A Safety Assessment of Topical Calcineurin Inhibitors in the Treatment of Atopic Dermatitis

Mark Lebwohl, MD; Tara Gower, PhD

Disclosures

October 10, 2006

Introduction

Atopic dermatitis (AD) is a common chronic inflammatory skin condition that frequently develops in infancy or early childhood.[1] Epidemiologic studies have shown that AD affects between 10% and 20% of children and between 1% and 3% of adults.[2,3] In 85% of cases, the first signs and symptoms of AD appear before age 5 years.[4]

AD is characterized by episodic flares of pruritus, erythema, excoriation, and papulation that can be initiated by a variety of environmental and allergen triggers.[1,5] AD flares are classified as mild, moderate, or severe on the basis of the degree and severity of these common symptoms.[6] A severe flare, also referred to as a major flare, is characterized by severe pruritus, erythema, and excoriation, as well as by crusting and oozing in very severe cases. Patients with AD also appear to have an impaired skin-barrier function, which may lead to persistent xerosis and increased susceptibility to potential irritants, allergens, or infectious agents.[7] AD flares are a result of a cutaneous inflammatory response. More specifically, analysis of affected skin suggests that activated CD4-positive T cells play an important role in the pathogenesis of AD.[1,8]

Figure 1.

Typical presentation of atopic dermatitis.

AD management utilizes nonpharmacologic and pharmacologic approaches to achieve long-term control of eczema. The approach that is chosen depends on accurate assessment of the extent, severity, and chronicity of symptoms.[9,10] Frequently, patients need to use several nonpharmacologic and pharmacologic agents to manage their disease. Although good skin care forms the basis of any AD treatment regimen, many patients require pharmacologic treatment to manage their disease. In most cases, treatment of AD is primarily topical. In recent years, topical corticosteroids and topical calcineurin inhibitors (TCIs; tacrolimus ointment 0.03% and 0.1% [Protopic] and pimecrolimus cream 1% [Elidel]) have become mainstays in AD treatment.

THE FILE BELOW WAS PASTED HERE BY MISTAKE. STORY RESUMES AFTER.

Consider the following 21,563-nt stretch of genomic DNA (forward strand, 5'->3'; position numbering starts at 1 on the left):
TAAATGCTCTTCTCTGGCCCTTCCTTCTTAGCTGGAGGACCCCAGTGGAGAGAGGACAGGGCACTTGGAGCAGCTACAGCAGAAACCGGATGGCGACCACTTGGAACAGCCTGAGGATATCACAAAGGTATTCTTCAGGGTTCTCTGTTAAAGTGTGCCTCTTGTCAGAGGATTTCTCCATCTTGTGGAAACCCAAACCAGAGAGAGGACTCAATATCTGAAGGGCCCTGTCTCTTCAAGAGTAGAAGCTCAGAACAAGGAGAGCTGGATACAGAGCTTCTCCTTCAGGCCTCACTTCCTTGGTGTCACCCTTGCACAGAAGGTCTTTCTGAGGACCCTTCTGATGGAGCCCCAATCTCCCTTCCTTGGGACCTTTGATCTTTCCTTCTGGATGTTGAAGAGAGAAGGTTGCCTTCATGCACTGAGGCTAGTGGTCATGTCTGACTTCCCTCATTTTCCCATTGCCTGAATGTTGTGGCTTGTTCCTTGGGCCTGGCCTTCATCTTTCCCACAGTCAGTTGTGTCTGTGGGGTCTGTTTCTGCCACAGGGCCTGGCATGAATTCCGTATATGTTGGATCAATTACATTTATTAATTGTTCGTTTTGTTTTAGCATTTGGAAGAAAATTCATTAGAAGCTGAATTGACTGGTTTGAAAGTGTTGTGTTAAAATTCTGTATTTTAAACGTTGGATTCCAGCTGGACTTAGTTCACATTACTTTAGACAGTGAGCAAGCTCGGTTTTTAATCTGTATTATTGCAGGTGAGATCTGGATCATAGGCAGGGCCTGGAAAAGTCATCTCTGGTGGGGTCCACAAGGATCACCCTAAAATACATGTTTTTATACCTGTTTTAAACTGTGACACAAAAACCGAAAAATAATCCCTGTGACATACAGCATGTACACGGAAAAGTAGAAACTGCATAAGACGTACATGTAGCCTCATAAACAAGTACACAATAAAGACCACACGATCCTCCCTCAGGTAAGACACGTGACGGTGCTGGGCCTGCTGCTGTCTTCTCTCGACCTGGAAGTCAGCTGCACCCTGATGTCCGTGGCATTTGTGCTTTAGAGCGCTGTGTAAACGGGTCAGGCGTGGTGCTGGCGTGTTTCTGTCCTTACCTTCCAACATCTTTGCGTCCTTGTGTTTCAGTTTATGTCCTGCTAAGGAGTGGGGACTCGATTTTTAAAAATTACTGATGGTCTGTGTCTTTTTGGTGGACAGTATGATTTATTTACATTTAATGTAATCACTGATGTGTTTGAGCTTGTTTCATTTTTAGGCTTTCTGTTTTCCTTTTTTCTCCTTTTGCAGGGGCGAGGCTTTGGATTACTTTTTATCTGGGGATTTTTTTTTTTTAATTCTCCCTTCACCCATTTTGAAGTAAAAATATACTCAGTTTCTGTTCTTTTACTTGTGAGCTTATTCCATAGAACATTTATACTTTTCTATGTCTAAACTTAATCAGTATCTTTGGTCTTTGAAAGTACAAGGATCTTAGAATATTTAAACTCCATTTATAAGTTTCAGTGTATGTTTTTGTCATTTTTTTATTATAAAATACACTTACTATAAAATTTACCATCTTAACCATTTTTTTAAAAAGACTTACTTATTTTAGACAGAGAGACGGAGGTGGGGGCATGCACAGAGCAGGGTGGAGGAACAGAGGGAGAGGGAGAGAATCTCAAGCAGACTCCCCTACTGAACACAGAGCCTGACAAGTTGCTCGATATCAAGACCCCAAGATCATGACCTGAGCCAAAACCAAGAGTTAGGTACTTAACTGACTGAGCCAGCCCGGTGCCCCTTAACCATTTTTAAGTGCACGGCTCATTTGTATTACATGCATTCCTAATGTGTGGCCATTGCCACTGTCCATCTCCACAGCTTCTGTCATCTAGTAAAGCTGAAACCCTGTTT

However, the safety of topical corticosteroids and TCIs has been reevaluated. In October 2003, Pediatric Advisory Committee (PAC) meetings were conducted at the US Food and Drug Administration (FDA) to discuss the risk for hypothalamic-pituitary-adrenal (HPA) axis suppression in children with AD treated with topical corticosteroids and to debate the malignancy risk in children with AD treated with TCIs. As a result of this and subsequent meetings with regard to TCIs, the FDA added a boxed warning and a patient medication guide to TCI product labels in January 2006. These changes were made to inform healthcare providers and patients about the Committee's concern of a theoretical skin malignancy and lymphoma risk associated with long-term use of TCIs. However, the warning states that neither long-term safety nor a causal relationship has been established.[11,12] The purpose of this review is to discuss the use of TCIs in the treatment of AD, with a particular focus on their safety profile.

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